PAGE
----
I’m looking forward to sharing my expertise about UX in startups at two events this week in Denver:
See you there!
I recently flew in business class on quite a few different airlines. Nearly all the seats were “lie flat,” meaning that the seat can, in some way, recline and fold out into a bed of sorts. Generally, these seats have three main jobs:
1) Sit upright (for landing and takeoff)
2) Recline, with a foot rest that slides/folds/Transformers out
3) Slide into a “flat” position
That’s it, pretty simple really.
However, there seems to be an overwhelming design urge that because these seats are for customers who are paying a premium for their ticket, these seats should really be capable of anything. Yes, in addition to fantastic 18yr old scotch, one of the unknown perks to business-class flying is that you can customize your seating to your heart’s content. Unfortunately, that overwhelming urge to show off the yoga-like flexibility of their seats means airlines often have overly complicated controls.
Here’s some examples of seat controls from I used over the past month:
Really, who doesn’t love a good toggle switch?
The buttons have different colors, which sort of match what part of the seat they correspond to. You may have noticed there’s no obvious way to recline the seat (probably the most important function!) That’s done by the blue toggle switch at the bottom, which had no affordance… For several minutes I thought it was a “your-seat-is-working” light.
For these controls, each part of the “seat” is actually its own switch. While somewhat clever (you just move the seat in whatever direction you want), the utility is defeated by trying to elegantly manipulate tiny, oddly shaped toggle switches. It’s also easy to inadvertently bump another part of the seat controls, leading to this feeling of trying to tune an old radio.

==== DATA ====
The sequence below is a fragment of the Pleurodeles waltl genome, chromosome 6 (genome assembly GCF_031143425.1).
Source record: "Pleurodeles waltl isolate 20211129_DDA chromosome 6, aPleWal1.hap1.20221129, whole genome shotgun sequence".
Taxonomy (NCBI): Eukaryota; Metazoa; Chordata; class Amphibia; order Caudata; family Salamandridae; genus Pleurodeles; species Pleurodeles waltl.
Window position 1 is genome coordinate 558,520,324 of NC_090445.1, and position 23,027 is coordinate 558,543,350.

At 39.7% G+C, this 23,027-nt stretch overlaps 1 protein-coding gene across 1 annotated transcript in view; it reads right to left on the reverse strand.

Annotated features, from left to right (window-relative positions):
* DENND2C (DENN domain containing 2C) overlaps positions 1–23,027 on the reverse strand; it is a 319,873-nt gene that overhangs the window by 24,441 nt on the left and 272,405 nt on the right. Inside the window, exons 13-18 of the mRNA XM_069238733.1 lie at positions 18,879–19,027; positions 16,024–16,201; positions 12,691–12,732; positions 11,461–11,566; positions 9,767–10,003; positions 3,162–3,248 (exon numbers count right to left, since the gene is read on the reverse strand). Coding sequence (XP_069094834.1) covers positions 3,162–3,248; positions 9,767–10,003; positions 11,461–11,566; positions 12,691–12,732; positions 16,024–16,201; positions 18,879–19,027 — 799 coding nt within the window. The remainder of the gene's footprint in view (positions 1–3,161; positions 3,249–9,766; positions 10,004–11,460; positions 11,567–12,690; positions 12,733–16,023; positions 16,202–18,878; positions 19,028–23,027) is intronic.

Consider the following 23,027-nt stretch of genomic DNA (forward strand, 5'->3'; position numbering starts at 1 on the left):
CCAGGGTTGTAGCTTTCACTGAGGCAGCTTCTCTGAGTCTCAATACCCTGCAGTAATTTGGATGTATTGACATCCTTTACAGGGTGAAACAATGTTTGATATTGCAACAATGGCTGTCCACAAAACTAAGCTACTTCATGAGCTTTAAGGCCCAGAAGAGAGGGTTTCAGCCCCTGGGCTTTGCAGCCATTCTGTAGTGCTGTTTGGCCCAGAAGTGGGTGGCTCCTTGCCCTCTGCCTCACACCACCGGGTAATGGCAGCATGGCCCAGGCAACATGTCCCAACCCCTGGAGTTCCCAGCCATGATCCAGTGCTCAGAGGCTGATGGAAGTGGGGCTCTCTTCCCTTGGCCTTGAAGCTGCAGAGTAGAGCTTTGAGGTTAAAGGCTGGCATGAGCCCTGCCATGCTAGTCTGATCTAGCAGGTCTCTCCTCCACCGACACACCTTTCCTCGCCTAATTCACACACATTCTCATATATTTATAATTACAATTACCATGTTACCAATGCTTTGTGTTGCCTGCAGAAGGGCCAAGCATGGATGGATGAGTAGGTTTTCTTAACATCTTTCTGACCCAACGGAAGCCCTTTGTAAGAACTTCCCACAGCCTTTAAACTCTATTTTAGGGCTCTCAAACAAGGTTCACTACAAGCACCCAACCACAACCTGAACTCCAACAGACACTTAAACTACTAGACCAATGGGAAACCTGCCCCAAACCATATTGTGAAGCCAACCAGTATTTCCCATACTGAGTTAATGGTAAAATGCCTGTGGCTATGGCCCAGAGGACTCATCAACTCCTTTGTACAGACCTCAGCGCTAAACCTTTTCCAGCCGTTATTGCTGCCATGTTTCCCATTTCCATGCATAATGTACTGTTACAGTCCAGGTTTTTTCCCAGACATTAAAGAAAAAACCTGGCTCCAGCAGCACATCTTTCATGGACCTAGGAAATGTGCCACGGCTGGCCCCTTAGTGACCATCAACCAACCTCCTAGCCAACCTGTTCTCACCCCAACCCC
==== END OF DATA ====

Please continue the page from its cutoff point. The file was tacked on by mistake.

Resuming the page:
Probably the best seat controls I encountered. Each button has a clear mapping, and the most important functions (upright, recline, lie-flat) are large buttons that you can’t miss.
While looking into this, I came across a few other examples of insanely complicated controls:
Possibly the most ambiguous controls ever. Likely driven by an engineering decision that the 4-way button pad were cheap and readily available. I also like the ambiguous wavy-lines button. Does it make coffee? Massage? Heat?
The physical locations and yellow lines linking the buttons is good. However, it’s a great example of how no visual design can make an interface feel immediately overwhelming and un-usuable. Especially tasteful was how the designer just reused the same yellow button for Landing and Lie-Flat mode.
Far too many options, especially along the right side of the panel. What do the two inclined positions really mean?… Why are the position controls labeled with a * ? Are the buttons around the black box for controlling height of the seat, or the angle?
Hopefully you brought your reading glasses, or you might miss that the < -> on the left side controls the head rest, while the <-> on the right controls the foot rest.
Not too bad, but the labels are redundant (and too small to read)
Simple, but clear. Except for the “M” button… which may be some sort of way to save your seat configuration.
As you looked at these controls, you have thought “but it’s a seat, so just try it out and see what happens! You’ll learn!” If only it was that easy. Due to some sort of safety engineering, most of the seats I encountered were clearly running off some set of hidden rules which limited the seat’s range of motion (presumably so you wouldn’t break the seat, or trap your feet, or something…) As a result, you had to “learn” what each seat would let you do, and when.
Customization is nice, but in the end, all I wanted was a simple set of controls to recline my seat, not the launch panel for a spaceship.